Gerry and Bill stayed at the house and using Gerry’s fire skills, they put out embers on the property. I would come and go. The police barricaded the street and no one was allowed to drive down the road. I would walk it, about a mile plus from my mother’s house to mine.

At my house, Gerry was always yammering on and on about negative stuff. “It’s gonna’ burn your house, Venus. I’ve never seen worse then this. It’s just a matter of time.” Things like that. Finally, about 3 days into the continuing conflagration I looked at him and yelled, “Shut up! Shut Up! Shut, Shut, Shut Up! Shut…Up!”

He said, “oh. well. ok.”

I don’t snap very often but when I do, I do a fine job of it.

I tell my friends at lunch today, all these things about Gerry; the weed smoking and the fires and the big money by accident and then I add that he is a Jehovah’s Witness and when he leaves my home after a visit, Bill and I find religious tracks on the backs of our toilets.

The girls say, “…But…it doesn’t sound like he is living his religion…!” They seem mystified and horrified.

I agree and say, “Yes, but Gerry feels like he needs to make a stab at saving us from hell. It’s true he doesn’t seem to have much conviction behind it.”

I say brightly, “Gerry is right in the next room. In Bill’s studio. He just got back from China where he had a good time spinning silk worms. Do you want to meet him?”

Nancee says, “No.”

I’m surprised. If someone offered me a chance to meet such a character I would jump up and shout “Yes!”

Then, I mention a book I am reading by Suzanne Somers, called ‘Ageless’. It’s how she uses bio-identical hormones and HGH and other products from cutting-edge Anti-Aging M.D.s to be healthy, look fabulous and feel good. I am all excited about the subject and am researching the field and am going to see someone about retarding aging and feeling and looking good longer. I mention this to the girls.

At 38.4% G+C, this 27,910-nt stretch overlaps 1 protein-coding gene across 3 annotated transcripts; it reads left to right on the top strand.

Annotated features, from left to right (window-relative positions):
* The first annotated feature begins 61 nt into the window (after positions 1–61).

Patti says, “Why? What’s wrong with getting old? Why not just accept it?”

My mouth is opening and closing with no sound except maybe little peeping noises.

I squeak out, “Why would you want to get all those nasty, messy diseases and break your brittle bones if you didn’t have to?”

The girls look at me as though I am daft and dumb.

“It’s not just looks,” I say. “I admit I’m going to die but I want to die healthy.”

Nobody says anything. The conversation sinks into the chicken salad.

I wonder about myself. I don’t seem normal. I am almost always up for meeting fun people and researching and trying new things. Apparently, I am not placid in life. I don’t just let the river take me quietly along while I watch the banks of Time slip past.

I grew up with these girls, these wonderful, smart and loving ladies and I care dearly for them…but it is like we are swimming in two different streams.
Their lives are their church and their husbands and their grandchildren and their friends and they’re placidly paddling along.

I can’t seem to placidly paddle. Something remarkable is always catching my attention.
As Summer sighs and says when I try and draw her into my latest discovery, ‘You know how you are Mother. You get excited about everything. You do know that don’t you?”

Well, here’s the deal. Let me run around and pick the daisies and you can drink the daisy water in the vase…..You do what you do best, and I will do what I do…If you can accept me the way I am…I will do my best to accept you, the way you are. Maybe if we all did that, the world would be just a bit less violent, and a bit more peaceful…… Or, maybe not, because the people like me are always stirring things up!